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e-CFR data is current as of September 29, 2020

Title 31Subtitle A → Part 8


Title 31: Money and Finance: Treasury


PART 8—PRACTICE BEFORE THE BUREAU OF ALCOHOL, TOBACCO AND FIREARMS


Contents

Subpart A—General Requirements

§8.1   Scope.
§8.2   Persons who may practice.
§8.3   Conference and practice requirements.
§8.4   Director of Practice.
§8.5   Records.
§8.6   Special orders.

Subpart B—Definitions

§8.11   Meaning of terms.

Subpart C—Enrollment Procedures

§8.21   Eligibility for enrollment.
§8.22   Application for enrollment.
§8.23   Denial of enrollment; appeal.
§8.24   Enrollment cards.
§8.25   Renewal of enrollment card.
§8.26   Change in enrollment.
§8.27   Enrollment registers.
§8.28   Termination of enrollment.
§8.29   Limited practice without enrollment.

Subpart D—Duties and Restrictions Relating to Practice

§8.31   Furnishing of information.
§8.32   Prompt disposition of pending matters.
§8.33   Accuracy.
§8.34   Knowledge of client's omission.
§8.35   Assistance from disbarred or suspended persons and former Treasury employees.
§8.36   Practice by partners of Government employees.
§8.37   Practice by former Government employees.
§8.38   Notaries.
§8.39   Fees.
§8.40   Conflicting interests.
§8.41   Solicitation.
§8.42   Practice of law.

Subpart E—Disciplinary Proceedings

§8.51   Authority to disbar or suspend.
§8.52   Disreputable conduct.
§8.53   Initiation of disciplinary proceedings.
§8.54   Conferences.
§8.55   Contents of complaint.
§8.56   Service of complaint and other papers.
§8.57   Answer.
§8.58   Supplemental charges.
§8.59   Proof; variance; amendment of pleadings.
§8.60   Motions and requests.
§8.61   Representation.
§8.62   Administrative Law Judge.
§8.63   Hearings.
§8.64   Evidence.
§8.65   Depositions.
§8.66   Transcript.
§8.67   Proposed findings and conclusions.
§8.68   Decision of Administrative Law Judge.
§8.69   Appeal to the Secretary.
§8.70   Decision of the Secretary.
§8.71   Effect of disbarment or suspension.
§8.72   Petition for reinstatement.

Authority: Sec. 3, 23 Stat. 258 (31 U.S.C. 1026); 5 U.S.C. 301, 500, 551-559; and Reorganization Plan No. 26 of 1950, 15 FR 4935, 64 Stat. 1280, as amended.

Source: 42 FR 33026, June 29, 1977, unless otherwise noted.

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Subpart A—General Requirements

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§8.1   Scope.

This part contains rules governing the recognition of attorneys, certified public accountants, enrolled practitioners, and other persons representing clients before the Bureau of Alcohol, Tobacco and Firearms.

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§8.2   Persons who may practice.

(a) Attorneys. Any attorney who is not currently under suspension or disbarment from practice before the Bureau of Alcohol, Tobacco and Firearms, may practice before the Bureau upon filing a written declaration with the Bureau, that he or she is currently qualified as an attorney and is authorized to represent the particular party on whose behalf he or she acts.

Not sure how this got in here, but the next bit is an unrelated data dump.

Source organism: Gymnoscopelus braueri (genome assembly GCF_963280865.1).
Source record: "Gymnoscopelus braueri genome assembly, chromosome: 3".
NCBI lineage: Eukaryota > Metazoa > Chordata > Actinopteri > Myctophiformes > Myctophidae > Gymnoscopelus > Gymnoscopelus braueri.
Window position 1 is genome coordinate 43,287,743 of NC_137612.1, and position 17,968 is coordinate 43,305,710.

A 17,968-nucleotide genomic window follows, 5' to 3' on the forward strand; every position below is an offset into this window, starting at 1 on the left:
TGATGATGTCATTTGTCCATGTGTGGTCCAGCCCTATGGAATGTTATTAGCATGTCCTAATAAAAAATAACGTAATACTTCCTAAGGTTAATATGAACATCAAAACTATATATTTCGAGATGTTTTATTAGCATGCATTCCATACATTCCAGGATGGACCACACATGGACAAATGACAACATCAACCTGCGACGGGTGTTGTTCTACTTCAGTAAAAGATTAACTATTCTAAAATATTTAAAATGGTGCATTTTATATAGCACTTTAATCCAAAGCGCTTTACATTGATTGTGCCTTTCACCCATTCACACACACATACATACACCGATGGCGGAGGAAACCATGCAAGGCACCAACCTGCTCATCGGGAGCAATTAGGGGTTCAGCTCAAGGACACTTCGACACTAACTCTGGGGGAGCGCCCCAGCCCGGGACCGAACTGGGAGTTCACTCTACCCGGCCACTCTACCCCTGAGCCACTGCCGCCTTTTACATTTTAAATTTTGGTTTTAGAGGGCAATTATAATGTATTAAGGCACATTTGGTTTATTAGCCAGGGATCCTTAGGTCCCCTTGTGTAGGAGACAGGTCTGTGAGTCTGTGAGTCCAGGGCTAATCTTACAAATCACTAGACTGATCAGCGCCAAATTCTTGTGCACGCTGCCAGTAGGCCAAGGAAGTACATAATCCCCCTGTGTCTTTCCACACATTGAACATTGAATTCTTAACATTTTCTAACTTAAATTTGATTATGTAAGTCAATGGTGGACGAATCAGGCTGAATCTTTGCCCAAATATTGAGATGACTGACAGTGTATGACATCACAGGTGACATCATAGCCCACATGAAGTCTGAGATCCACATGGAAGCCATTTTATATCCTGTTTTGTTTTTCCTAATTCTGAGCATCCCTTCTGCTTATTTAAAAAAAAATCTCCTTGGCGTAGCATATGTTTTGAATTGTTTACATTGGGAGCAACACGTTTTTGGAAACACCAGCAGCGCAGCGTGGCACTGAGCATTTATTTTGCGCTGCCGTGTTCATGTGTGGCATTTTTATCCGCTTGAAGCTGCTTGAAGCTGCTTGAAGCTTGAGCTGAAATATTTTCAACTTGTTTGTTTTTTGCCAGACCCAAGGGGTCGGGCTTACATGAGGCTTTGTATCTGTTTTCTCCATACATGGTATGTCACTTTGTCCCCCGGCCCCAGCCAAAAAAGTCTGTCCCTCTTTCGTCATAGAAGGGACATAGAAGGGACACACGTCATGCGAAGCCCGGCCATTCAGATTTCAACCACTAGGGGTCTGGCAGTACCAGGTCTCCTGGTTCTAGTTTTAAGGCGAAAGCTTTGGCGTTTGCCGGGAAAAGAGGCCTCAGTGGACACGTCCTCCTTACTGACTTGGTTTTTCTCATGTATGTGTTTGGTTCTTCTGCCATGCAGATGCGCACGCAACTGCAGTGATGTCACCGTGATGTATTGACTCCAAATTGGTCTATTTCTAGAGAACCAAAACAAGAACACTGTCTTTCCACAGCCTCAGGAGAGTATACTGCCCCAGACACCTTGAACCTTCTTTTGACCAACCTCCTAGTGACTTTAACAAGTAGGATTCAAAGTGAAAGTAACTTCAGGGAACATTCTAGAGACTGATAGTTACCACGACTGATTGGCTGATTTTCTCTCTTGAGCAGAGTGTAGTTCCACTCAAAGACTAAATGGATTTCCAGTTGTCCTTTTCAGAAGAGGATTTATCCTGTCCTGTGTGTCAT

(b) Certified public accountants. Any certified public accountant who is not currently under suspension or disbarment before the Bureau of Alcohol, Tobacco and Firearms, may practice before the Bureau upon filing a written declaration with the Bureau, that he or she is currently qualified as a certified public accountant and is authorized to represent the particular party on whose behalf he or she acts.

(c) Enrollment practitioners. Any person enrolled as a practitioner under the provisions of subpart C of this part and who is not under suspension or disbarment from enrollment may practice before the Bureau.

(d) Limited practitioners. Any person qualified for limited practice without enrollment under the provisions of §8.29 may practice before the Bureau.

(e) Restrictions on Government officers and employees. Any officer or employee of the United States in the executive, legislative, or judicial branch of the Government, or in any agency of the United States, including the District of Columbia, who is otherwise eligible to practice under the provisions of this part, may represent parties before the Bureau when doing so in the conduct of his or her official duties. A Government officer or employee may not otherwise practice before the Bureau except that, subject to the requirements of 18 U.S.C. 205, he or she may represent a member of his or her immediate family or a person or estate for which he or she serves as guardian, executor, administrator, trustee or other personal fiduciary. Member of Congress or Resident Commissioners (elect or serving) may not practice before the Bureau in connection with any matter for which they directly or indirectly seek any compensation.

(f) Restrictions on State officers and employees. No officer or employee of any State, or subdivision thereof, whose official responsibilities require him or her to pass upon, investigate, or deal with any State law or regulation concerning alcohol, tobacco, firearms, explosives matters or wagering, may practice before the Bureau if his or her official responsibility may disclose pertinent facts or information relating to matters administered by the Bureau.